Here, the motion judge found that while standing in a common area, Officer Walker peered into the defendant's room and observed the following: the room was smoky (but there was no evidence of any odor associated with the use of illegal drugs); there were four persons present; and on the bed was a plate and a razor blade (by no means uncommon items to be found in a bedroom, indeed just the opposite). No contraband was observed; no suspicious conduct was observed. [Note 3] In these circumstances, we conclude that police did not have a reasonable
basis for believing that a crime was afoot. Contrast Commonwealth v. Paniaqua, 413 Mass. 796 , 797-798 (1992).
As a result, the initial seizure of the defendant and his guests, whether under the rubric of a Terry-type stop, see Terry v. Ohio, 392 U.S. 1, 27 (1968), or arrest (the Commonwealth characterizes it as the former, the defendant the latter) was unlawful. Had Officer Walker searched the defendant's room at that point, there is no question that suppression would be required -- not only did the officer lack reasonable suspicion that a crime was underway, there also was no evidence at this point to support a finding of exigent circumstances. The issue is blurred, however, by the fact that there was a delay between this initial seizure and Officer Walker's subsequent entry during which other, arguably inculpatory, observations were made.
Specifically, after the initial seizure, Officer Walker went to Millington's room to place him under arrest. As he returned to the defendant's room, Officer Walker saw the defendant toss something into the closet. The officer testified that he feared that it was a gun and so immediately entered the room. It remains for us to consider whether this additional piece of evidence tips the probable cause-exigent circumstances calculus in favor of the Commonwealth and, if so, whether the search was sufficiently divorced from the taint of the earlier illegal seizure to be lawful.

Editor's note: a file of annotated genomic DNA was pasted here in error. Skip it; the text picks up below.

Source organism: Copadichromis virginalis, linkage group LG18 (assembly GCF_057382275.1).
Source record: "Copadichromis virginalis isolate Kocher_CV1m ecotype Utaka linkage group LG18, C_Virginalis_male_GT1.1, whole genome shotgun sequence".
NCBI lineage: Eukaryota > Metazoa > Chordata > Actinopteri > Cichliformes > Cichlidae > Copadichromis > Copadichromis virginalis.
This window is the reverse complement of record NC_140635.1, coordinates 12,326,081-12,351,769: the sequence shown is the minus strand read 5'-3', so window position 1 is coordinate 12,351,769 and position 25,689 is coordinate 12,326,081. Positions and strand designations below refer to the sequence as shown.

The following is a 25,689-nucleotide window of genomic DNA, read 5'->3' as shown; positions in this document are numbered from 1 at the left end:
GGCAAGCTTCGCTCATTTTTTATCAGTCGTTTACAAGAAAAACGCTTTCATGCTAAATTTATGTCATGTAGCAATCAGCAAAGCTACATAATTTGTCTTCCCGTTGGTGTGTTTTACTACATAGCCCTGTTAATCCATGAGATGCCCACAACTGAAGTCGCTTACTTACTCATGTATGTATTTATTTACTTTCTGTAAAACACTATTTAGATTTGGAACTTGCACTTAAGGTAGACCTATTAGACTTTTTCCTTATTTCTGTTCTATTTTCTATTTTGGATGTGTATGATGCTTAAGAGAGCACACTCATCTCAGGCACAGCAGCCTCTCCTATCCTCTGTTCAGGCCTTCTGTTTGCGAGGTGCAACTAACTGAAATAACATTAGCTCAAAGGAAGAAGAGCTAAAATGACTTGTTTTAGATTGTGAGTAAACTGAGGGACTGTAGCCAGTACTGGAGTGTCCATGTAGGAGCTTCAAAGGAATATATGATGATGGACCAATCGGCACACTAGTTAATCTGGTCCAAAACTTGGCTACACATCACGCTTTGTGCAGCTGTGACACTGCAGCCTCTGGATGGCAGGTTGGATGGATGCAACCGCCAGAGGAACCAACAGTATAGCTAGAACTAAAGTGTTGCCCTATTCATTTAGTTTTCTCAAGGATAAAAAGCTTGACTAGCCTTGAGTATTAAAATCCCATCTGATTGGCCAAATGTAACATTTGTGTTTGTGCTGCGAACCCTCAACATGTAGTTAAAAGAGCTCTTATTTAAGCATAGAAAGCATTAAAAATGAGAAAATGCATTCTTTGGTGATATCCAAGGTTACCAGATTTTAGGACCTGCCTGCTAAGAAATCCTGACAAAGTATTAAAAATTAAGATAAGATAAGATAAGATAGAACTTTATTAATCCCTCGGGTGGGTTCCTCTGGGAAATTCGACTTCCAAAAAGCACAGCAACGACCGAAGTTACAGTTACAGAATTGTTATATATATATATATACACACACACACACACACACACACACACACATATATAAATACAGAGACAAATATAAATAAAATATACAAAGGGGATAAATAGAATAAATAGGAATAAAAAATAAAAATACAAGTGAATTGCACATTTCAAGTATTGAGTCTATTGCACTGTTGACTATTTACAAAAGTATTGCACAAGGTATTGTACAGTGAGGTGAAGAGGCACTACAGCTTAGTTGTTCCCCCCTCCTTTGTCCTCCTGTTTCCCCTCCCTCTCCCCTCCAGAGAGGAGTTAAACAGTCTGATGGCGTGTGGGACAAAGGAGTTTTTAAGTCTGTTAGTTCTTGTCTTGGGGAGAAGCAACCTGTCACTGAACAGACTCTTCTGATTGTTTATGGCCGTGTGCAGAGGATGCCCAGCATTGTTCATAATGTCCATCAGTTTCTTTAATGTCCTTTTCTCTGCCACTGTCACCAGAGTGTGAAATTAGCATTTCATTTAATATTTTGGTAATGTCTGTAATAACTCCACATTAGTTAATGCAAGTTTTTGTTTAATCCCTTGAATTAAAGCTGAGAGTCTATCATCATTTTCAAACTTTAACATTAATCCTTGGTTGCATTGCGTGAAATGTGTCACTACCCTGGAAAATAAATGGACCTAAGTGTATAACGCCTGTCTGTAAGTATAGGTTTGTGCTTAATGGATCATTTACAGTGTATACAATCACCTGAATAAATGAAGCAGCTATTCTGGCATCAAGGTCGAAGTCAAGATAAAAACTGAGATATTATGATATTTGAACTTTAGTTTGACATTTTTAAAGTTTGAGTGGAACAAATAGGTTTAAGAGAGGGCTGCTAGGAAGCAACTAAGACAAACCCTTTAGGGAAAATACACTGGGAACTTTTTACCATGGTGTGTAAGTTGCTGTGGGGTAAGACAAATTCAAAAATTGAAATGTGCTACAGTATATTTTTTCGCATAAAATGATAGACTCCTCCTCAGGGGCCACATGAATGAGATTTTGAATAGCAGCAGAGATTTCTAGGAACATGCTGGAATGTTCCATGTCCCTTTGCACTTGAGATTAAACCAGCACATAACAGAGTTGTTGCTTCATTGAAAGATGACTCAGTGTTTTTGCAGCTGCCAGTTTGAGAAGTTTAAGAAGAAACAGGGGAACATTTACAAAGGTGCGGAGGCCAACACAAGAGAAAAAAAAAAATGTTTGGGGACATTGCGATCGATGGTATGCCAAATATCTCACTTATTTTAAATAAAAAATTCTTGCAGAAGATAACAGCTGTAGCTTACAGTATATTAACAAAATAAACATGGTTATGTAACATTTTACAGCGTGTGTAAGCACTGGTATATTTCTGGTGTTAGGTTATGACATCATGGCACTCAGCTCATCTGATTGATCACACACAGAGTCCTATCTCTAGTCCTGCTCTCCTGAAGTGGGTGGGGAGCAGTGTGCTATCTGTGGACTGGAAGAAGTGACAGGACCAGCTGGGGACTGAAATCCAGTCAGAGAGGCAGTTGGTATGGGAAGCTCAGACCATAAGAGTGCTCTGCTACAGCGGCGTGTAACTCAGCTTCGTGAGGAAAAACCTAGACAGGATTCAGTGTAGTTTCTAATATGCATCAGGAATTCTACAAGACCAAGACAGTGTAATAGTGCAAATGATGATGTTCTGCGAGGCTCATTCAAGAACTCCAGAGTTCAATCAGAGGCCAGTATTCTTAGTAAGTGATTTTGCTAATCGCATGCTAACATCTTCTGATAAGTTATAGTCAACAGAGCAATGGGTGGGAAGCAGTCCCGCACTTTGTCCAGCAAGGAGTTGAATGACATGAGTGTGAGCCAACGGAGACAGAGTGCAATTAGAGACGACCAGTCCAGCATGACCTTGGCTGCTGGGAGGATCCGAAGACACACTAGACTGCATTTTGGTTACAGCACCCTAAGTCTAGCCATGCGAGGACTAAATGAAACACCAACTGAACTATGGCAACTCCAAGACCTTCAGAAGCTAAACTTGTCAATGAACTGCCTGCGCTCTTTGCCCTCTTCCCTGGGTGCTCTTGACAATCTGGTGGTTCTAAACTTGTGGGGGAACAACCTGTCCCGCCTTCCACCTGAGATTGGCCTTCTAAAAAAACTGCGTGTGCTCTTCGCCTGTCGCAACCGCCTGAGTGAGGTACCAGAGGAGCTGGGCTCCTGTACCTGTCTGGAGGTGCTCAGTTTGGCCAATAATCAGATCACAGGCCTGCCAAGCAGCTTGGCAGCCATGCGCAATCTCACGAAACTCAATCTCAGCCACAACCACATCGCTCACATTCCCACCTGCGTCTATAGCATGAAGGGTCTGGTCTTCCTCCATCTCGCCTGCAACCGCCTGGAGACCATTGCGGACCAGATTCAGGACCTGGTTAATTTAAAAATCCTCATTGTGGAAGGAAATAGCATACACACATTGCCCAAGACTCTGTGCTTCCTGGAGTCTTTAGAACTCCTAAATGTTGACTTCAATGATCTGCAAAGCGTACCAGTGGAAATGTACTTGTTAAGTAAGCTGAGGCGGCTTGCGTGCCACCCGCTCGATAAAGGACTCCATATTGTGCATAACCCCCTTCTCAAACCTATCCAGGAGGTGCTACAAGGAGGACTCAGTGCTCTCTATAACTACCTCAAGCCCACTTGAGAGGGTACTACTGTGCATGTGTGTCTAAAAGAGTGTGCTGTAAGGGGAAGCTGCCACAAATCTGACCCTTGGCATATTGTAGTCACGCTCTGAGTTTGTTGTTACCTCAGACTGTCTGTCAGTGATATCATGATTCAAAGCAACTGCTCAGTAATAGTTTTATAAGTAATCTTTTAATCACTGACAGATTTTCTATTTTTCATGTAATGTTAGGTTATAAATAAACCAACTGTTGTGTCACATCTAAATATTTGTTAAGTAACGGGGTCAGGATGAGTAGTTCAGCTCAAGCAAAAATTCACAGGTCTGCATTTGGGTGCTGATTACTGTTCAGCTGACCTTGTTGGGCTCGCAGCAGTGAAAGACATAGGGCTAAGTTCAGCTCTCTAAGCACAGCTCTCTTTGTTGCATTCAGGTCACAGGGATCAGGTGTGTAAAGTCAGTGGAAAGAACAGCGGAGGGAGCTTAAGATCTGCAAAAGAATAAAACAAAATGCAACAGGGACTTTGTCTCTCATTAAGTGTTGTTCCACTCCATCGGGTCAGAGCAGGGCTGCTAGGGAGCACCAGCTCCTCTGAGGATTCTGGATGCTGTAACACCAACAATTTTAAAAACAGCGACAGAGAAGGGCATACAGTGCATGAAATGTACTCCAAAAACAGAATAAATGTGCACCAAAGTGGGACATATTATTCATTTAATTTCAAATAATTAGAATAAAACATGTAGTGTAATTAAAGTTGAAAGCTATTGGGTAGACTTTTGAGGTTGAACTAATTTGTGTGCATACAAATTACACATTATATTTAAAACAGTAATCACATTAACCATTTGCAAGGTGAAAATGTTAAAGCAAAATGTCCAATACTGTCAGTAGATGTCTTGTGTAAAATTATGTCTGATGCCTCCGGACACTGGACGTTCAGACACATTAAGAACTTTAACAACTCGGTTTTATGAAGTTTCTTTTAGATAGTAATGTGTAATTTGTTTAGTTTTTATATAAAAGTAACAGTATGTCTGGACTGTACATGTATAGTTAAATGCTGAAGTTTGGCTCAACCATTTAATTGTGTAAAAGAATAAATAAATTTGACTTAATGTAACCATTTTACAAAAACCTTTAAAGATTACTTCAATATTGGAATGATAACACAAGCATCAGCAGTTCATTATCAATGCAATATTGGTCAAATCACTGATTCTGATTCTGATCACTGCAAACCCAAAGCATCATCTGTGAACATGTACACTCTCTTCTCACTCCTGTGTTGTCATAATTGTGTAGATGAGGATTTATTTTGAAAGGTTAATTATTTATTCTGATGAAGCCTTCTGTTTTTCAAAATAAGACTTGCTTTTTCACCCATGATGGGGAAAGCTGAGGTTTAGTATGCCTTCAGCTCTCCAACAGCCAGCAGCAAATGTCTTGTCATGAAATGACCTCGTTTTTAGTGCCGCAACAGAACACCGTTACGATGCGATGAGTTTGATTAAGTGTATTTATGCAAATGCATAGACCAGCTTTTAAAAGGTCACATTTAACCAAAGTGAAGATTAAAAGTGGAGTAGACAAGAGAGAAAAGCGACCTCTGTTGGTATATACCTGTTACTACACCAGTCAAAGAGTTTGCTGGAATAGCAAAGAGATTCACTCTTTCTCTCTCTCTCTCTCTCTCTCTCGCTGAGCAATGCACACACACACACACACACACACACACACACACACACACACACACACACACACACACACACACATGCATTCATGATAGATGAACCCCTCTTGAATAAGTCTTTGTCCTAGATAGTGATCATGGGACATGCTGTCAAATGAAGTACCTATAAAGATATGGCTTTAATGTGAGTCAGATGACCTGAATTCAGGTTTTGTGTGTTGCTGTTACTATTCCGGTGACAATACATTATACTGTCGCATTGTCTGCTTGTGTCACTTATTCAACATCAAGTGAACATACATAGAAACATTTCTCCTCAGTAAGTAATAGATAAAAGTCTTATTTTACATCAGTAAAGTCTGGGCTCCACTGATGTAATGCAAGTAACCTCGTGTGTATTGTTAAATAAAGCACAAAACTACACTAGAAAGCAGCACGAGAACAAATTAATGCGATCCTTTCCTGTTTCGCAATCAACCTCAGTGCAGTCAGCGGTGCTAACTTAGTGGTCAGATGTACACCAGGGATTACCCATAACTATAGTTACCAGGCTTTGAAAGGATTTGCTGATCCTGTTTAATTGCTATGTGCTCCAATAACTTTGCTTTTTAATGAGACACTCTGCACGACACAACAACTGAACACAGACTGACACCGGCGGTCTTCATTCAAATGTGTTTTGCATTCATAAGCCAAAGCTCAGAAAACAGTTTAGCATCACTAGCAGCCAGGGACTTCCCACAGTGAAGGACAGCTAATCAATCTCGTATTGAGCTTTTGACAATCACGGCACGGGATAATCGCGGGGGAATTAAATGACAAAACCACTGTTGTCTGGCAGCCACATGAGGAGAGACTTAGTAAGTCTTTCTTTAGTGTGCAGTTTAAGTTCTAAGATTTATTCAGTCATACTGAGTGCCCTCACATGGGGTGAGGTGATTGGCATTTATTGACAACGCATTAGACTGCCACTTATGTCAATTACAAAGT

We resolve both of these points in favor of the defendant. Viewed either alone or together with all of the other police observations, there is nothing objectively inculpatory about someone tossing an object into his bedroom closet. Indeed, the only thing that makes the defendant's action suspicious at all is the fact that it occurred in the midst of his unlawful detention. Thus, but for the prior unlawful seizure, this additional observation would have availed the Commonwealth nothing in meeting its burden of persuasion. [Note 4]
Police may not unlawfully encroach on a private place and then rely on any signs of consciousness of guilt precipitated by the illegal entry as justification for their actions. Applying "fruit of the poisonous tree" principles, see Commonwealth v. Reyes,
423 Mass. 568 , 573 (1996); Commonwealth v. Ramos, 430 Mass. 545 , 550-551 (2000), we conclude that the evidence of the defendant tossing an object into his closet must be disregarded in assessing the lawfulness of the search. To do otherwise would be to condone bootstrapping of a sort that would frustrate the core goals of the constitutional privacy safeguards. See Commonwealth v. Midi, 46 Mass. App. Ct. 591 , 595-596 (1999) (suppression required where evidence was uncovered during search that was deemed "exploitation of a prior illegality").